India Insight

Indian report raps politicians over Ayodhya mosque destruction

A government-backed inquiry has accused several of India’s top opposition politicians of having a role in the destruction of an ancient mosque in 1992 that triggered some of the country’s worst religious riots.

The report has sparked political protests from opposition Bharatiya Janata Party (BJP), which finds itself in even more trouble as it struggles to emerge from internal feuding after an election defeat in May.

Hindu mobs demolished the 16-century Babri Mosque in the north Indian town of Ayodhya, claiming it stood on the birthplace of their god-king Rama. Riots between Hindus and Muslims left hundreds dead across India.

The report, 17 years in the making, says some of India’s best known BJP politicians — including former Prime Minister Aal Behari Vajpayee and current opposition leader Lal Krishna Advani — did little to stop the destruction despite knowing of plans to demolish it.

Here is our news story on the report and a Q&A explaining the background.

Caste and Race: Two sides of the same coin?

The attack in a  Sikh temple in Vienna and the subsequent clashes in Punjab have brought renewed focus on the internationalisation of what many Indians see as a domestic problem.

In August 2001, I heard Martin Macwan, a human rights activist, talk about raising the issue of caste at international forums, specifically in the context of the U.N. race summit in Durban that year. The move was however opposed by the government.

Macwan spoke movingly about how fellow activists had been killed while agitating for their rights.

Is caste behind the killing in Vienna and riots in Punjab?

Why did the murder of a preacher in a Sikh temple in Vienna spark riots in the faraway Indian state of Punjab, in which thousands took to the streets to torch cars, trains and battle security forces?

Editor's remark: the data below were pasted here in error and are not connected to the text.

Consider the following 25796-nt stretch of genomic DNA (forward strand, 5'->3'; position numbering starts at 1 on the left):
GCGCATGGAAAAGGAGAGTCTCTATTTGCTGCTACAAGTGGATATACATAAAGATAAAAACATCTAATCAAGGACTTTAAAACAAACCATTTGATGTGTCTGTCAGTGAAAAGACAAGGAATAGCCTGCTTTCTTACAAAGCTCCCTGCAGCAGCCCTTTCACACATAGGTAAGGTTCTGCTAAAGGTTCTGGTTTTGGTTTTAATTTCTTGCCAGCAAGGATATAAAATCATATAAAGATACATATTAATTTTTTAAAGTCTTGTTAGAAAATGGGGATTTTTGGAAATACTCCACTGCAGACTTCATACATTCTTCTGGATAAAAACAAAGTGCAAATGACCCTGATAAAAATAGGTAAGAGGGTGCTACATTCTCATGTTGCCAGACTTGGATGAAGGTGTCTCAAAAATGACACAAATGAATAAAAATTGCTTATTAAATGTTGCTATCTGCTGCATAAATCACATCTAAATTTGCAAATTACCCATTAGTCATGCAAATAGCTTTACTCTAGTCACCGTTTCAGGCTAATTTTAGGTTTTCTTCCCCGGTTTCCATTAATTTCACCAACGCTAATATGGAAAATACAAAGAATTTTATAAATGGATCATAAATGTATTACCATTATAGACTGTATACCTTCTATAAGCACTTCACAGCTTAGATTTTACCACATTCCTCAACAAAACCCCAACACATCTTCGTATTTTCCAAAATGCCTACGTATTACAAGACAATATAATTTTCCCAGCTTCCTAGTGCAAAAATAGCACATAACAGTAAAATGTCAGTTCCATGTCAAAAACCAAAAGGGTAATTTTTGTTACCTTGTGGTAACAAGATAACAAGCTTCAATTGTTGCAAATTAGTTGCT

The root cause may lie in India’s caste system that Sikhism officially rejects, but that still grips swathes of India’s billion-plus people, including in Sikh-dominated Punjab state in northwestern India.

“Via Vienna, Sikh caste war returns, sets Punjab aflame” ran the headline of the Hindustan Times.

Varun Gandhi – politics of “hate” from politician of tomorrow?

The black sheep of India’s most powerful political dynasty or a young politician making his own way in that family’s most potent political rival?

Call him what you will, Varun Gandhi is grabbing headlines for all the wrong reasons in an episode that could embarrass his Hindu-nationalist Bharatiya Janata Party at the start of a general election campaign.

The great-grandson of India’s founding father, Jawaharlal Nehru, was allegedly caught out making inflammatory comments against Muslims at a recent rally.

Time to train India’s police in riot control

Time and time again, India’s police react to riots by using live ammunition and protesters are killed. Occasionally there is a public outcry, as there was after deaths in Kalinganagar and Nandigram, yet seldom can I remember officers being dismissed or prosecuted.Ethnic Gujjars sit near the bodies of those who died during clashes with the police at Bayana village, in Bharatpur district in India’s desert state of Rajasthan May 24, 2008. Thousands of agitators from the Gujjar community organised a stoppage of train services to press for their demand for Scheduled Tribe status, which will entitle them to government jobs and college seats. REUTERS/Vinay Joshi (INDIA)In Rajasthan over the past few days, the police appear to have shot and killed more than 30 rioting Gujjars . True, their provocation may have been extreme — one policeman lynched, another police station attacked.

But was the death of so many, apparently unarmed, people really necessary?

A judicial inquiry has been ordered and I look forward to its conclusions.

In the meantime, I wonder if it is time the Indian government spent some time and some money in training its own police in how to quell unruly mobs without having to kill people.

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